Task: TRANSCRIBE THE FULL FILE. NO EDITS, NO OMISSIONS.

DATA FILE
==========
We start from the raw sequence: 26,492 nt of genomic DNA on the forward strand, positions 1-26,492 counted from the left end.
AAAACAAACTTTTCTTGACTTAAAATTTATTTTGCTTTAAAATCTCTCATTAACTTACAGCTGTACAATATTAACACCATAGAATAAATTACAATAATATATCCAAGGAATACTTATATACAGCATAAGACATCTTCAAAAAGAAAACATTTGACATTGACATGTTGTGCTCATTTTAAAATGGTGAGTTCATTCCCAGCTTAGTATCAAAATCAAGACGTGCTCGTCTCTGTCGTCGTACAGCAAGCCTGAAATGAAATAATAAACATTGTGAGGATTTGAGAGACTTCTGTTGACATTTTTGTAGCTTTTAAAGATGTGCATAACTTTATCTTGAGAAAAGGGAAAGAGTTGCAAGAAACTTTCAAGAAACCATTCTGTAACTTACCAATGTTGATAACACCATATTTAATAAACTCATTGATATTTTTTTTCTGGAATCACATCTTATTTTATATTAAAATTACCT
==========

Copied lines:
We start from the raw sequence: 26,492 nt of genomic DNA on the forward strand, positions 1-26,492 counted from the left end.
AAAACAAACTTTTCTTGACTTAAAATTTATTTTGCTTTAAAATCTCTCATTAACTTACAGCTGTACAATATTAACACCATAGAATAAATTACAATAATATATCCAAGGAATACTTATATACAGCATAAGACATCTTCAAAAAGAAAACATTTGACATTGACATGTTGTGCTCATTTTAAAATGGTGAGTTCATTCCCAGCTTAGTATCAAAATCAAGACGTGCTCGTCTCTGTCGTCGTACAGCAAGCCTGAAATGAAATAATAAACATTGTGAGGATTTGAGAGACTTCTGTTGACATTTTTGTAGCTTTTAAAGATGTGCATAACTTTATCTTGAGAAAAGGGAAAGAGTTGCAAGAAACTTTCAAGAAACCATTCTGTAACTTACCAATGTTGATAACACCATATTTAATAAACTCATTGATATTTTTTTTCTGGAATCACATCTTATTTTATATTAAAATTACCT